Connected products (the Internet of things) 

Although in its early stages, companies are already starting to release Internet-connected appliances that will interact with CPG products. For example, connected washing machines, ovens, and refrigerators understand what products they are interacting with and monitor consumer usage patterns in an effort to improve the experience. A byproduct of these technologies will be vast amounts of new consumer usage and experience data.

Artificial Intelligence

Artificial Intelligence (AI) is already starting to be used in consumer products such as Apple’s Siri. The progress in this field and related technologies – machine learning and natural language processing – is advancing quickly as the technology itself is used to improve its next generation. It is exciting to contemplate and speculate as to the new sources of applications and utilities this will create for the CPG industry.  One clear example for AI is personal shopping assistants.

Virtual Reality

There are already early signs and applications of virtual reality shopping being used in clothing department stores. The CPG industry is also seeing the beginning stages of virtual reality through fixtures in the retail environment that adapt messaging and content depending on the individual interacting with it. As this trend continues and the virtual reality technology continues to evolve, there will be a host of user preference and behavior data to drive insights for the CPG industry. Consider the following video illustrating Google Glass being used in a shopping scenario.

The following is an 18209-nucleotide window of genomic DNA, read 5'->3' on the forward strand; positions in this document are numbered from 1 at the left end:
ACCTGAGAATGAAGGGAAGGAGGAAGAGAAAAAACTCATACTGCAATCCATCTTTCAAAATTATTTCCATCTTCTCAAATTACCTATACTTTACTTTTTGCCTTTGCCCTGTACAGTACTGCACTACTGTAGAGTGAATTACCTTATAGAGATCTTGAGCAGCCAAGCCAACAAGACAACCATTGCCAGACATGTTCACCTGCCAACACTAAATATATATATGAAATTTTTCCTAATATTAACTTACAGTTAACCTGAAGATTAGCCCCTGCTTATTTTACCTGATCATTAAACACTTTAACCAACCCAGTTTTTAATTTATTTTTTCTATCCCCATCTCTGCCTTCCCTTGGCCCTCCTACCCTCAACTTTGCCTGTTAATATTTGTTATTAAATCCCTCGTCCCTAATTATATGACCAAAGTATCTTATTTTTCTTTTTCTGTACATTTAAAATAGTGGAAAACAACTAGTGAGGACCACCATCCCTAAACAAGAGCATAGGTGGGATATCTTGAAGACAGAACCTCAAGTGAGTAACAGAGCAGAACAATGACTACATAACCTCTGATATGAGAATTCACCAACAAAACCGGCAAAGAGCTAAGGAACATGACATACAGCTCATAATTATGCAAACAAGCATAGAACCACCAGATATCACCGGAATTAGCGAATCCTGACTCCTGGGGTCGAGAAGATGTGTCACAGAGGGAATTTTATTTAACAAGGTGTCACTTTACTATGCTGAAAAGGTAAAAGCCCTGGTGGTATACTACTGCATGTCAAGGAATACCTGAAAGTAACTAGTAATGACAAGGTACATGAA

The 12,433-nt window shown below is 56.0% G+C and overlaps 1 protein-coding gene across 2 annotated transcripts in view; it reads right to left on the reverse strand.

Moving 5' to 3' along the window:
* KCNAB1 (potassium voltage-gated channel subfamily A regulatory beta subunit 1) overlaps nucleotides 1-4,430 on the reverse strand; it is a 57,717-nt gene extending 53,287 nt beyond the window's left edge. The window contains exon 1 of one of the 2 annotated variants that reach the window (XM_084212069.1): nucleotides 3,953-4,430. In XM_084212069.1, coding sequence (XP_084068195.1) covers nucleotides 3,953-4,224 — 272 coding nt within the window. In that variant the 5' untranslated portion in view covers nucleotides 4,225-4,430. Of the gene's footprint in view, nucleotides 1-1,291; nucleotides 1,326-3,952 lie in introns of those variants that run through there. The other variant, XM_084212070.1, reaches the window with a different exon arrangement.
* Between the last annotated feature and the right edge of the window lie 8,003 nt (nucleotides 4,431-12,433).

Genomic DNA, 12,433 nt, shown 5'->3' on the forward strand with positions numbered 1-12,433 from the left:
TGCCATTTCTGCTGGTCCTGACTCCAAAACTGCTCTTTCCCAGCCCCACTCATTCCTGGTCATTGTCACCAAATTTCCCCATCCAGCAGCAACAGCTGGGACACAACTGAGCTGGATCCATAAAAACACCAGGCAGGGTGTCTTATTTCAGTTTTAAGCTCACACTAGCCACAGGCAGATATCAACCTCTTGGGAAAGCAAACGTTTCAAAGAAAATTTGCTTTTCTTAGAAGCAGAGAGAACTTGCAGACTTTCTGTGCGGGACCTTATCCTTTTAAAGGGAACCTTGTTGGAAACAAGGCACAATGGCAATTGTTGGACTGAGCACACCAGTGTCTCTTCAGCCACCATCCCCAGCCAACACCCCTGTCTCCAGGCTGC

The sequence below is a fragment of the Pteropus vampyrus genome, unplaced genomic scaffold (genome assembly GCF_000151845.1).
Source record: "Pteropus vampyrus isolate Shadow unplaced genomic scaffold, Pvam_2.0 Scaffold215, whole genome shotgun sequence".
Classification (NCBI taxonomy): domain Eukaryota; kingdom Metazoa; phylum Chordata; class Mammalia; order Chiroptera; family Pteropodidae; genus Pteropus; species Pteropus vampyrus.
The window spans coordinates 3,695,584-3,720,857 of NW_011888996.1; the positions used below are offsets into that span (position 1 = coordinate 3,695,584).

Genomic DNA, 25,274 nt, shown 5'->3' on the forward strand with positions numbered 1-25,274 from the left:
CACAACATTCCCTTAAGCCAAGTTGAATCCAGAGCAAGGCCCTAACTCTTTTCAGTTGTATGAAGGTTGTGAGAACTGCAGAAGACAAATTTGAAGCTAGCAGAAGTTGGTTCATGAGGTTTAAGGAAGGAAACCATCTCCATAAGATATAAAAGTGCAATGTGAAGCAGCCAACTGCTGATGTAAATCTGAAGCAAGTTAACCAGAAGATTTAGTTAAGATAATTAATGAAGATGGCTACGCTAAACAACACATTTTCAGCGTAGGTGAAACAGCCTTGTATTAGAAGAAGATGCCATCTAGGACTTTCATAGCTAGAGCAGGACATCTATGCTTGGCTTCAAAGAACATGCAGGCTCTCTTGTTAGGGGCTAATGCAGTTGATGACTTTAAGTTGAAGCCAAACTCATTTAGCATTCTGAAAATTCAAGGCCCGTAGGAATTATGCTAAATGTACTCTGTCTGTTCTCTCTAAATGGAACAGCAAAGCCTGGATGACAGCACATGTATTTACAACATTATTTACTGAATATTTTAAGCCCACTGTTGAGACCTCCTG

3D Printing Capabilities

It is expected that by the end of this decade, there will be new 3D printing capabilities that will fundamentally change the cost and process for manufacturing products and packaging. Already, there are 3D food printers – something that may have a significant impact on many product categories within the CPG industry. Perhaps more important, as unit costs come down, consumer versions of 3D printers will allow for new levels of do-it-yourself manufacturing (see link). This trend will also lead to new levels of consumer customization.

Advanced Robotics

More operational processes will become digital as advanced robotics continue to transform various aspects of manufacturing, from warehouse and inventory operations, to the manufacturing plant floor.

Other: Nano-Technologies, Genetic Engineering, Molecular Engineering

Product innovation for CPG companies will change dramatically as a result of newly engineered materials used in products or product packaging.  Nano-technologies will dramatically change the information landscape as computers are engineered on a Nano-scale and at favorable economics.  This has the potential of making every aspect of a product smarter and more connected.